of
the signal to and from both radios like a ping. You cannot use ToA or
TDoA
because they assume the time of transmission is precisely known, and you
would not have sufficiently synchronized clocks. (Unless you use the
same
clock reference for both USRPs, in which case its not really practical
for
ranging since both USRPs are basically stuck next to each other.) For
AoA
you would need directional antennas, and it does not give range anyway.
For
RSS-based distance estimation, you would need a lot of training data to
correlate RSS readings with distances.

So suppose you need to measure the time difference in both directions,
i.e.
radio A transmits at T1, radio B detects and responds, radio A detects
the
response at T2, and range ~= c*(T2 - T1)/2. This is where I think you
will
have complications… the processing delay introduced by GNU Radio while
detecting and responding will lead to severe inaccuracies, because at
the
speed of light even a fraction of a microsecond results in an error of
dozens of meters. Using in-band signaling and transmit and receive
timestamps could alleviate this problem… However, each USRP should
know
what the processing delay is between receiving a ping and responding to
it.
Maybe it can be kept constant, so that one USRP does not need to inform
the
other one how much processing time was spent? Just a thought.

As for references, I think it may be worthwhile to look at IEEE
802.15.4a.
It defines a precision wireless ranging protocol using TW-ToA, to an
error
of about ~1m. It may be helpful to look at that. Googling for “IEEE
802.15.4a ranging” turned up a few interesting papers. The MERL report
looked pretty good.

Kunal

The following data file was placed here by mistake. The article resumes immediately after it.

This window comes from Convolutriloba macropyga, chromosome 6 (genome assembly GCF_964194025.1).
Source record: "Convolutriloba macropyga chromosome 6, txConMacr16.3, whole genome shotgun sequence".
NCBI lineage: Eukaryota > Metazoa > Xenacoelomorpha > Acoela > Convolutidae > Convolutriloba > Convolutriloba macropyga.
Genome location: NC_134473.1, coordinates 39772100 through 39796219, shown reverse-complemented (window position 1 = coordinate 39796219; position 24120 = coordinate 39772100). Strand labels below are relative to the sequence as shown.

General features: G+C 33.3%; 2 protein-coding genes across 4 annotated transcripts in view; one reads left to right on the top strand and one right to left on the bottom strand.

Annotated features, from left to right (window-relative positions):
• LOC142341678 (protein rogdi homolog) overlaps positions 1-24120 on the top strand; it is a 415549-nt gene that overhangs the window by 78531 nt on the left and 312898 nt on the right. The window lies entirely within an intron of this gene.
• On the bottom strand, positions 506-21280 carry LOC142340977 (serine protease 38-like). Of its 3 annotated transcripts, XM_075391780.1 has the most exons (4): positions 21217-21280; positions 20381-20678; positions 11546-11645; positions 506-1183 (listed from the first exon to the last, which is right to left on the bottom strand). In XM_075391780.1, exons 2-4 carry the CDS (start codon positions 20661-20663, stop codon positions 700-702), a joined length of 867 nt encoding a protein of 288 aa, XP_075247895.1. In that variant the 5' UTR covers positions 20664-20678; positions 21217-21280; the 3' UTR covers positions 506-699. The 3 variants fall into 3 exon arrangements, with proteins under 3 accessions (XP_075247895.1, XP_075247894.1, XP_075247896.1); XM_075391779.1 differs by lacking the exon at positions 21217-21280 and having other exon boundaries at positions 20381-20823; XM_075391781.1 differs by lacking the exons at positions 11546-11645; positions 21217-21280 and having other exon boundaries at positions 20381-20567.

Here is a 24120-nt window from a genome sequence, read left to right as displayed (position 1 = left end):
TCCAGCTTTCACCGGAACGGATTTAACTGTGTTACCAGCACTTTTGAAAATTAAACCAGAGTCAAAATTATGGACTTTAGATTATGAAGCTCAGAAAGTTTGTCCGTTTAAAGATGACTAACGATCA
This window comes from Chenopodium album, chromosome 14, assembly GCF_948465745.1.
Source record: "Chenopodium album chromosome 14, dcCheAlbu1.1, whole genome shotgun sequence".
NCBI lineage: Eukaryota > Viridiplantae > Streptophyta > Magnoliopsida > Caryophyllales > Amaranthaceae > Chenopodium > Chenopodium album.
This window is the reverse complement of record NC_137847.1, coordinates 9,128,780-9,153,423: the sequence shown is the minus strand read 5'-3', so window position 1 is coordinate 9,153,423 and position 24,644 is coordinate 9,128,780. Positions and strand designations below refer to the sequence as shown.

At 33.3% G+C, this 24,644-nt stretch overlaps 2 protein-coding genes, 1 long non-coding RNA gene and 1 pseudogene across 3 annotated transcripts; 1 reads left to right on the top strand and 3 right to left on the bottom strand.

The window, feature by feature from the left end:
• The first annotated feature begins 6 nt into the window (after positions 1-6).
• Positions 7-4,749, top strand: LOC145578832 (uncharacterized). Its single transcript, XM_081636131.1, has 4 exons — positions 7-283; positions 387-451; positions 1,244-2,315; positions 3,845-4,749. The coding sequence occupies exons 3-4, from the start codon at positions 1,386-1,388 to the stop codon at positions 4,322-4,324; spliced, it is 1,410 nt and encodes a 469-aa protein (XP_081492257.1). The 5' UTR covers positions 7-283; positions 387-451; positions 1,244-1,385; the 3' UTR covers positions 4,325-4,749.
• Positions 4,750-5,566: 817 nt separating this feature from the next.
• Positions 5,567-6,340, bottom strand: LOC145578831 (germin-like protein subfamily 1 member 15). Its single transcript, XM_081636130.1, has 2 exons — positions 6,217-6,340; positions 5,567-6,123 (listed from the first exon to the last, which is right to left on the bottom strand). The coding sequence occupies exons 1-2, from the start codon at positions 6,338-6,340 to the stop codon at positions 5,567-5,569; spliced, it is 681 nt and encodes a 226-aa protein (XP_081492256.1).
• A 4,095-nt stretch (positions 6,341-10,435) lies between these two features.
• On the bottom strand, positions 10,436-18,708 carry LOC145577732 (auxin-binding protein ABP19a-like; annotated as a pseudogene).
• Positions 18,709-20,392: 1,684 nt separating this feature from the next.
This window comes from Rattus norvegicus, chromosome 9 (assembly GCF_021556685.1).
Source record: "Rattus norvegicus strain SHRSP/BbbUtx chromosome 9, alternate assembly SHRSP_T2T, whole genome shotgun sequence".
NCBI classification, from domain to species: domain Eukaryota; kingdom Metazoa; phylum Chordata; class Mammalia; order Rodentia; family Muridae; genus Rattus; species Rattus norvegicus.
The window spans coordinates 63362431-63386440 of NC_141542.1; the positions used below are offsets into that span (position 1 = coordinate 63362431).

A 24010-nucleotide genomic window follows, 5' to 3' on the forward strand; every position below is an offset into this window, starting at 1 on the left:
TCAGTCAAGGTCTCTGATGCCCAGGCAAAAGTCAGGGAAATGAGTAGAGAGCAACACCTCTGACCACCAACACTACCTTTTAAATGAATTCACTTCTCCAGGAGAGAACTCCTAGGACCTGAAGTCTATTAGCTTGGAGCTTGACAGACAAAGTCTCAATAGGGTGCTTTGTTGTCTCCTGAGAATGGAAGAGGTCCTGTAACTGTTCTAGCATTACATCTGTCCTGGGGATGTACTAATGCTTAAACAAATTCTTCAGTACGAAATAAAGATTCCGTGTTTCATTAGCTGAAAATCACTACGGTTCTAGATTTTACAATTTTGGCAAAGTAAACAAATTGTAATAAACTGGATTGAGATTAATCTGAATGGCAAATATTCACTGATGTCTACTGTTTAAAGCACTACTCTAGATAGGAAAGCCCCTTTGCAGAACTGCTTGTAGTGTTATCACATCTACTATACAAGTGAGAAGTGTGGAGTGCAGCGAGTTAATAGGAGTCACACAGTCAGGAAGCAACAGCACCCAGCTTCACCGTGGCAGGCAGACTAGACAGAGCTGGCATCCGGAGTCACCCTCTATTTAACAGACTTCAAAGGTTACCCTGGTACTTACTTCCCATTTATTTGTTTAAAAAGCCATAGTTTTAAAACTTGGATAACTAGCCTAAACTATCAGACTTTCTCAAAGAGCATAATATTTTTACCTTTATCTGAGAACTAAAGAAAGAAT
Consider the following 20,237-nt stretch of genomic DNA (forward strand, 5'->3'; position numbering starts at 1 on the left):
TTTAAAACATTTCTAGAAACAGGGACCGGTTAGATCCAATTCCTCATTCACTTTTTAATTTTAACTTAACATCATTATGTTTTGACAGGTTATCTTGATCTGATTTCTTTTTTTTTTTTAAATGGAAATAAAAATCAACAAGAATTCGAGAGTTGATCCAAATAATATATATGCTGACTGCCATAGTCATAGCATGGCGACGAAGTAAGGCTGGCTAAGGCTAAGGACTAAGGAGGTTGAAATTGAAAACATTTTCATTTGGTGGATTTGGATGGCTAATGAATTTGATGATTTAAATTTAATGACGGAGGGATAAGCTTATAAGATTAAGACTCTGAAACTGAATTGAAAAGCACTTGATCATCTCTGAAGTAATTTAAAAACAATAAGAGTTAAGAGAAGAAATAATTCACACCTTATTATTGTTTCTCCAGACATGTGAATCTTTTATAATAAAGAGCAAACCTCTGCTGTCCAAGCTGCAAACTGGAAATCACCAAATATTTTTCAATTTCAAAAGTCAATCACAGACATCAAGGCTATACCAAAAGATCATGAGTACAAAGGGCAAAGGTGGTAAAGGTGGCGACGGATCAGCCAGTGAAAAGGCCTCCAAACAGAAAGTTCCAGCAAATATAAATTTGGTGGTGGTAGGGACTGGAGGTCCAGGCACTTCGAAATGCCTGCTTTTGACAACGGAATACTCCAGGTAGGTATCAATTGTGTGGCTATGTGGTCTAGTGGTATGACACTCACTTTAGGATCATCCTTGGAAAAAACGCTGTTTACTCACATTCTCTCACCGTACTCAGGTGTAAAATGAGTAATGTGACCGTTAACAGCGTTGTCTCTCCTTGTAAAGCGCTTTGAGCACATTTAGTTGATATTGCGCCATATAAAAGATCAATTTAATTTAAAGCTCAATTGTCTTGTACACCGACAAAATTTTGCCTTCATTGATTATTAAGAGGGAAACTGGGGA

Mario R. [email protected] writes:

  • What would be, from your experience, the best approach to do this (transmitted
    signal and digital processing in the receiver part), what

  • “Advancing Wireless Link Signatures for Location Distinction”. Here, they do
    not carry out ranging/positioning, but a change in the
    transmitter position is detected. In my case (in the case ranging is not
    possible), to detect if a distance is crossed would be my
    objective (e.g. the transmitter go closer than 1 meter to the receiver).

  • “RF Ranging for Location Awareness”. In this dissertation they use an
    arquitecture similar to the USRP hardware.

As you can see what I am looking for is for some sort of radar/ranging
application and some starting point. Also, my questions are very
generic for now and I apologize for it, mainly because I am still looking how to
focus the problem.

Then, any help (references, similar work done) will be very useful.

uses custom hardware but might contain relevant bits. have not been able
to find a pdf though apart from through ie^3-xplore.

Radio localization in OFDM networks using the “round trip phase”

Ohlemueller, T. Winkler, F. Grass, E.
Humboldt Univ. Berlin, Berlin, Germany

2010 7th Workshop on Positioning Navigation and Communication (WPNC)


Sent from my fingertip …

This forum is not affiliated to the Ruby language, Ruby on Rails framework, nor any Ruby applications discussed here.

| Privacy Policy | Terms of Service | Remote Ruby Jobs